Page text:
Home > Articles > Programming > Ruby

  • Print
  • + Share This
This chapter is from the book

2.7 Performing Specialized String Comparisons

Ruby has built-in ideas about comparing strings; comparisons are done lexicographically, as we have come to expect (that is, based on character set order). But if we want, we can introduce rules of our own for string comparisons, and these can be of arbitrary complexity.

For example, suppose that we want to ignore the English articles a, an, and the at the front of a string, and we also want to ignore most common punctuation marks. We can do this by overriding the built-in method <=> (which is called for <, <=, >, and >=). Listing 2.1 shows how we do this.

Listing 2.1 Specialized String Comparisons

class String

  alias old_compare <=>

  def <=>(other)
    a = self.dup
    b = other.dup
    # Remove punctuation
    a.gsub!(/[\,\.\?\!\:\;]/, "")
    b.gsub!(/[\,\.\?\!\:\;]/, "")
    # Remove initial articles
    a.gsub!(/^(a |an |the )/i, "")
    b.gsub!(/^(a |an |the )/i, "")
    # Remove leading/trailing whitespace
    # Use the old <=>


title1 = "Calling All Cars"
title2 = "The Call of the Wild"

# Ordinarily this would print "yes"

if title1 < title2
  puts "yes"
  puts "no"         # But now it prints "no"

Note that we “save” the old <=> with an alias and then call it at the end. This is because if we tried to use the < method, it would call the new <=> rather than the old one, resulting in infinite recursion and a program crash.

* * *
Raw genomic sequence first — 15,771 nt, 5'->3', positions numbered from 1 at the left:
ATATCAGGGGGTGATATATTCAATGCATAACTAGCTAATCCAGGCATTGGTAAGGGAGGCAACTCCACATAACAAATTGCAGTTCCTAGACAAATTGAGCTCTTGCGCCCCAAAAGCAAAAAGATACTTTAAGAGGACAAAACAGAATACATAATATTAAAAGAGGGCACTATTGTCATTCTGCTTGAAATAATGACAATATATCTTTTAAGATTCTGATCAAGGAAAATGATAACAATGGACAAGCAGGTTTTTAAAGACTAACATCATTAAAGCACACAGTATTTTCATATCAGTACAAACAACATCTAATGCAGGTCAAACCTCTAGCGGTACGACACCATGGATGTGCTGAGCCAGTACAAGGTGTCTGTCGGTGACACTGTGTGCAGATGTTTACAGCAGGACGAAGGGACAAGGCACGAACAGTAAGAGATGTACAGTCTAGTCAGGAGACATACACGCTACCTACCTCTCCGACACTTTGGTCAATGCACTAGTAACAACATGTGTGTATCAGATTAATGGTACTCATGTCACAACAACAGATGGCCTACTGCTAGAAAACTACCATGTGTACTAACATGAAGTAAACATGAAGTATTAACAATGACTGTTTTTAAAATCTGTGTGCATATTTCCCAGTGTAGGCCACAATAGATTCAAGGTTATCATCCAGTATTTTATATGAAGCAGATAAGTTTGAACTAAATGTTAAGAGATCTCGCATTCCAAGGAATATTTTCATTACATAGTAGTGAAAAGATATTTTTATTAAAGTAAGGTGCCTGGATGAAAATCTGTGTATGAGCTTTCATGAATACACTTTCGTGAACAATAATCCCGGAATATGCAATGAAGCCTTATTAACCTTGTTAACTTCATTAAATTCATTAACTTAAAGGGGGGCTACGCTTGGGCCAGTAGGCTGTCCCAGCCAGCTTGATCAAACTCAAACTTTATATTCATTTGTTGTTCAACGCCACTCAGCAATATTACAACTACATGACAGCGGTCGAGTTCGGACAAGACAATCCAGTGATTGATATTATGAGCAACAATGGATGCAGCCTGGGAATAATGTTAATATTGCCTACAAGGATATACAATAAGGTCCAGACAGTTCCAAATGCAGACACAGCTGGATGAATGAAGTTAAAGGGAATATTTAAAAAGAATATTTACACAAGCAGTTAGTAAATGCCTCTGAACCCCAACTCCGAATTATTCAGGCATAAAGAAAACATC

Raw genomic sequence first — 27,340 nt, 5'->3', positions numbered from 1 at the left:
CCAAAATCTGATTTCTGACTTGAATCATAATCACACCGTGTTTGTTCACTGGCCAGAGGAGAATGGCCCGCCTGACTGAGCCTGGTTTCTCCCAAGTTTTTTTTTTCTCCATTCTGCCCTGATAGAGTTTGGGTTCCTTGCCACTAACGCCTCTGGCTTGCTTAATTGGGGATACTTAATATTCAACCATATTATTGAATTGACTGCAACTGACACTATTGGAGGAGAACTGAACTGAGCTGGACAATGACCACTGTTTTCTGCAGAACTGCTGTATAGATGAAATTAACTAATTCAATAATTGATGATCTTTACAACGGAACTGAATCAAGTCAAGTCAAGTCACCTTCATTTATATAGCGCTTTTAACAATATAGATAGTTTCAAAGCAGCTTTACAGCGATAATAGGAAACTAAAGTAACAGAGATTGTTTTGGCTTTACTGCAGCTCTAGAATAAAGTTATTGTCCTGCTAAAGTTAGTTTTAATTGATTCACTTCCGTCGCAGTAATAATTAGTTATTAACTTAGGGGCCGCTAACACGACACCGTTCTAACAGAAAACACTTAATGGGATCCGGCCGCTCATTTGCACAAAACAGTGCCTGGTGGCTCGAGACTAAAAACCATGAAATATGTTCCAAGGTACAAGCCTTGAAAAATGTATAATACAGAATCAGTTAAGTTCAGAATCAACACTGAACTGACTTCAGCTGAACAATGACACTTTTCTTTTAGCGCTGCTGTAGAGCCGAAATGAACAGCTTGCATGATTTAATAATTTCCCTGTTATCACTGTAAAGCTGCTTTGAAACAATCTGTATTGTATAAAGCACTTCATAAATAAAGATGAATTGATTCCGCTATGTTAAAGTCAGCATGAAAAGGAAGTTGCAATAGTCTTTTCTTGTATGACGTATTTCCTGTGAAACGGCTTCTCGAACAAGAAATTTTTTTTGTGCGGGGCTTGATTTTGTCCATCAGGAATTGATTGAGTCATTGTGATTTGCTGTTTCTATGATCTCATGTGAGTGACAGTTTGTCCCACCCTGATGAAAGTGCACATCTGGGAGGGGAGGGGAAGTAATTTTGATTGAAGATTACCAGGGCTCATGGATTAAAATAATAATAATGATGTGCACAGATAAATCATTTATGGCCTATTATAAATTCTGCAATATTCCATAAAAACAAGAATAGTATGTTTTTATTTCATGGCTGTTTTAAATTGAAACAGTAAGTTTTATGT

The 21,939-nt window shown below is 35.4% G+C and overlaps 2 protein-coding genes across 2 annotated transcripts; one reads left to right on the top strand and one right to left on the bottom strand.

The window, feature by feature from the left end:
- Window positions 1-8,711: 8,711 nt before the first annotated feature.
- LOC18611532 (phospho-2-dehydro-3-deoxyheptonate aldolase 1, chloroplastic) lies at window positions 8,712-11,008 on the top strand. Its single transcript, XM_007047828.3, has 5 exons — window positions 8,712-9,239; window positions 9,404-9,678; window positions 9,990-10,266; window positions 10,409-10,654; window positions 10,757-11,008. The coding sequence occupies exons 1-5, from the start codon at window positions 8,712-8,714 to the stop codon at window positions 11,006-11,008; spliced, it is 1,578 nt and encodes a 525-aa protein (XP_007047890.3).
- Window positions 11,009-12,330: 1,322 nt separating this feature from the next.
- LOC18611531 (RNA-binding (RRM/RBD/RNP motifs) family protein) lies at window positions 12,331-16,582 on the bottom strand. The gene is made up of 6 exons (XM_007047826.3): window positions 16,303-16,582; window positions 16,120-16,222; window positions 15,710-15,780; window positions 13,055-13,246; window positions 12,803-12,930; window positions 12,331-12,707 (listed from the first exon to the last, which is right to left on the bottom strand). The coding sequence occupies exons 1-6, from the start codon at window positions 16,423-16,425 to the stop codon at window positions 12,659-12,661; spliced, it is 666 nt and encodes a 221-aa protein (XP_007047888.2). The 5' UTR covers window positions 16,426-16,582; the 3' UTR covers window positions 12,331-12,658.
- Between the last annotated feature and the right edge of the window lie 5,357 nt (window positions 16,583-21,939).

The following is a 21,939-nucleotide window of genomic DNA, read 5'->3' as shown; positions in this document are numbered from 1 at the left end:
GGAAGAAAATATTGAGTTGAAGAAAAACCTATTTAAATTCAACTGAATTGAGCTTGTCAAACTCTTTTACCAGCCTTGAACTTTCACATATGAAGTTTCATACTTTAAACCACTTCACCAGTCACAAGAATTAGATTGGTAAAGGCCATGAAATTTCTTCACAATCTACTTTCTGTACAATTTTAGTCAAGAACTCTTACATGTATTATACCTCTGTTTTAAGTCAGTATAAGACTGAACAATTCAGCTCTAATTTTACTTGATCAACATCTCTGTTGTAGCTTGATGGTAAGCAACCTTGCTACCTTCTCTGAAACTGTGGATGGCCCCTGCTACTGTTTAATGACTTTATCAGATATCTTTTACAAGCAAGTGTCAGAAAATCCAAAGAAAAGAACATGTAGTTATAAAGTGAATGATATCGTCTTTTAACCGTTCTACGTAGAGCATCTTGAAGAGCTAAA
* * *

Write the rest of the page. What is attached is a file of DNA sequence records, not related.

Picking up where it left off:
Note also that the == operator does not call the <=> method (mixed in from Comparable). This means that if we need to check equality in some specialized way, we will have to override the == method separately. But in this case, == works as we want it to anyhow.

Suppose that we wanted to do case-insensitive string comparisons. The built-in method casecmp will do this; we just have to make sure that it is used instead of the usual comparison.

Here is one way:

class String
  def <=>(other)

But there is a slightly easier way:

class String
  alias <=> casecmp

However, we haven’t finished. We need to redefine == so that it will behave in the same way:

class String
  def ==(other)
    casecmp(other) == 0

Now all string comparisons will be strictly case insensitive. Any sorting operation that depends on <=> will likewise be case insensitive.

  • + Share This
  • 🔖 Save To Your Account